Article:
Visualizing Longitudinal and Transversal Strain Effects in High-Energy NMC Cathodes Induced By Intense Calendering

Wednesday, 8 October 2014
Expo Center, 1st Floor, Center and Right Foyers (Moon Palace Resort)
J. H. Schünemann, R. Petri (VOLKSWAGEN VARTA Microbattery FgmbH & Co. KG), and A. Kwade (Institute for Particle Technology, TU Braunschweig)
One of several challenges in improving the performance of lithium-ion batteries is the enhancement of energy density. Apart from the development of ever better active materials, considerable potential for improvement can be found in the complex manufacturing process. The manufacturing of lithium-ion battery cells exhibits a long, mostly sequential process chain with numerous interdependent parameters and quality-determining characteristics. Among slurry mixing and coating, calendering is the most challenging process step and considered of superior importance to the quality of the electrode. Calendering refers to compressing the porous coating layers of the electrode to a predetermined thickness. To obtain the desired energy density and to prepare a homogeneous electrode thickness it is necessary to densify the coating of the electrodes. In this, more electrochemically active material can be accommodated in every unit of electrode volume. In essence, this defines the potential energy density of the cell. As for high-energy battery cells energy density is one of the most important optimization criteria to achieve ambitious requirements for automotive applications calendering is of crucial importance.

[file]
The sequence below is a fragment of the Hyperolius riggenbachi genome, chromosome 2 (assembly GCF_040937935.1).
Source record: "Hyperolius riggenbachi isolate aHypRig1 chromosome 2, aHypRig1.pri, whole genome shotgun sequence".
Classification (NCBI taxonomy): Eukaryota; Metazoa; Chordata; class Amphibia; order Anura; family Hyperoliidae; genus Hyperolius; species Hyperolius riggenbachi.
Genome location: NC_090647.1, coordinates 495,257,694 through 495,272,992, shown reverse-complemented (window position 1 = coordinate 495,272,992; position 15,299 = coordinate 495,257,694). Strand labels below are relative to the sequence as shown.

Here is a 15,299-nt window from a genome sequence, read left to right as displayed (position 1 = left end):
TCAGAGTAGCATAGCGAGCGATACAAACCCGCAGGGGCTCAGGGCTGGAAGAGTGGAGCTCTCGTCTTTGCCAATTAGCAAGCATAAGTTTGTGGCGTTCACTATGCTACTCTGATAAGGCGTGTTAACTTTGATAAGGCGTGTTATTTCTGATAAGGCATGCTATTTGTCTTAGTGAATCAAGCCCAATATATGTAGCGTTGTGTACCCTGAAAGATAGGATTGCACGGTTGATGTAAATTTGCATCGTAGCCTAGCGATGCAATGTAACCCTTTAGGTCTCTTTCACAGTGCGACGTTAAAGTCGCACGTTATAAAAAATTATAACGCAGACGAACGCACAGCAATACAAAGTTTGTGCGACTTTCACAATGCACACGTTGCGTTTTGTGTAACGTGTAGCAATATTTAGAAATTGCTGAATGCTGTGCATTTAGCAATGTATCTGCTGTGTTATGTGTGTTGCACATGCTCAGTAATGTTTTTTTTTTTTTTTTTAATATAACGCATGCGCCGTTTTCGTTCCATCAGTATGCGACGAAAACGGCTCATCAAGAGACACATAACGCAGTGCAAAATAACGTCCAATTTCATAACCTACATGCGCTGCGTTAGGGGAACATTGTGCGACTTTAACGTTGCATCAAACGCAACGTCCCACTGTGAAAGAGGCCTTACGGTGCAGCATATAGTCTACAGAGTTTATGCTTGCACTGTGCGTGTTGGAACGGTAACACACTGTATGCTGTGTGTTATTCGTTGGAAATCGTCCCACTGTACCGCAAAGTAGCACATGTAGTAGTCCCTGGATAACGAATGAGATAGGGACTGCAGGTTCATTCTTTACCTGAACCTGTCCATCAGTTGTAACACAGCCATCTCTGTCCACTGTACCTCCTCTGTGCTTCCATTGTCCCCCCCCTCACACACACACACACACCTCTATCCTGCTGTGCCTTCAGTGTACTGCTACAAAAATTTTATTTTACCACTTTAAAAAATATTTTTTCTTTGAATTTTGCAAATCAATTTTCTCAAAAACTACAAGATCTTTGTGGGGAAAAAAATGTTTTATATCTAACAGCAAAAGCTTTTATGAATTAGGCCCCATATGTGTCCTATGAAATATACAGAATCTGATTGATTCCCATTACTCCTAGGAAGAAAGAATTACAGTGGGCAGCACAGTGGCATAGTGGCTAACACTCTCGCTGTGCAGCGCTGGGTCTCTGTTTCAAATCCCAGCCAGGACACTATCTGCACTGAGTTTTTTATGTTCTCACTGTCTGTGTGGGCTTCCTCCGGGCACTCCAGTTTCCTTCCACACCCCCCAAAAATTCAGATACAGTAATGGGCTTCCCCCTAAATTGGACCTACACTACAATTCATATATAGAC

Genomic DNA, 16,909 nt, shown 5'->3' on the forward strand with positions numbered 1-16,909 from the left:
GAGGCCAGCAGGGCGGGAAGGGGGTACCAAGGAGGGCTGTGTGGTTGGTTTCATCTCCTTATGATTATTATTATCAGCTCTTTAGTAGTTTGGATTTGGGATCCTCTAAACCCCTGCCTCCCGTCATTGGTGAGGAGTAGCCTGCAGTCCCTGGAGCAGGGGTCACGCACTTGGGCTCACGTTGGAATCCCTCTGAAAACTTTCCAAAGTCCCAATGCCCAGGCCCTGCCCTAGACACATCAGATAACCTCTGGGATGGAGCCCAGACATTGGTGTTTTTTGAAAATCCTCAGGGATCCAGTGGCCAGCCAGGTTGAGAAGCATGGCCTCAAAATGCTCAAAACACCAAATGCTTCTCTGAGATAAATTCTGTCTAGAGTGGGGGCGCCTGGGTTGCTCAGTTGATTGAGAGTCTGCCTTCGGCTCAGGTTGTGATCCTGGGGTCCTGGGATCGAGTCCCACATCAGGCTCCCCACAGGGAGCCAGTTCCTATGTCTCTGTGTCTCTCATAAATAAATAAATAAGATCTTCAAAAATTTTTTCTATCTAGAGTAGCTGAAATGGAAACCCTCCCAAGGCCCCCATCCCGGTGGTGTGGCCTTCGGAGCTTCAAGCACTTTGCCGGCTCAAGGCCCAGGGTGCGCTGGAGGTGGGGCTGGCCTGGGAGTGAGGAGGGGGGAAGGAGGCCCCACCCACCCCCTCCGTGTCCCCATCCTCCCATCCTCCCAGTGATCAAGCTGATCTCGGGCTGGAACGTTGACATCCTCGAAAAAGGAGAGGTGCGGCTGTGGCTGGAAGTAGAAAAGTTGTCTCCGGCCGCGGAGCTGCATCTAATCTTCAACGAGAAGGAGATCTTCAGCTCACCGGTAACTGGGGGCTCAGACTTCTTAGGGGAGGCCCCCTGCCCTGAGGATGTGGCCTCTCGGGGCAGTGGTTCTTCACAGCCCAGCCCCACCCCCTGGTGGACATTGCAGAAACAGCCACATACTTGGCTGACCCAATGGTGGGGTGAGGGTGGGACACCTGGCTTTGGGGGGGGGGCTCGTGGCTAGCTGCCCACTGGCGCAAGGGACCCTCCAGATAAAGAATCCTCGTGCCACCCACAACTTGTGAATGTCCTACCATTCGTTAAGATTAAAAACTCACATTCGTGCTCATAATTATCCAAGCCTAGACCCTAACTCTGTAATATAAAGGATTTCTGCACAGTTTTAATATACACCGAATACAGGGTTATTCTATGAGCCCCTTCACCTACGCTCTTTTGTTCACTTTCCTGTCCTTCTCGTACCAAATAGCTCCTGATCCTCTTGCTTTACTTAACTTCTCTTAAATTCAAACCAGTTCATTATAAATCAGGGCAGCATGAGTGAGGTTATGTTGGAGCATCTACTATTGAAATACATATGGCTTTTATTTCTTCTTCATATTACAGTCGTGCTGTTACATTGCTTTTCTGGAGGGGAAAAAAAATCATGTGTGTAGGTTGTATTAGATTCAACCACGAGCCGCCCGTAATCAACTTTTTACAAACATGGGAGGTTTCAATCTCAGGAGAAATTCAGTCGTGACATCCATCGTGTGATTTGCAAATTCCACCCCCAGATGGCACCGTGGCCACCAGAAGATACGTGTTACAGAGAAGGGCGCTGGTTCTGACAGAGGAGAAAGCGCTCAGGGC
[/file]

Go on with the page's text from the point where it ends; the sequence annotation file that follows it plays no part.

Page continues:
However, compression of the electrode is not merely beneficial to the overall performance of the cell. It is a trade-off between achieving high energy density and, on the contrary, damaging the electrode’s structure by applying high mechanical forces. An effect rarely taken into account is mechanical strain induced to the electrode’s metal foil underlying the coating, which can lead to serious issues in manufacturing and malfunction of the battery cell.

This paper addresses macroscopic changes in electrode’s metal foils resulting from intense calendering procedures of high-energy NMC cathodes.  Figure 1 exemplarily depicts an area-resolved longitudinal strain map showing irreversible deformation from calendering. The left green section reflects an uncoated edge of the electrode which is not deformed during calendering. The coated section of the specimen is deformed significantly. The data is derived from before/after comparison of the electrode’s surface, conducted with a non-contact optical 3D deformation measuring system. To minimize undesired strain inducement, multi-calendering strategies are assessed which gently apply loads and at the same time still provide for highly compressed electrodes.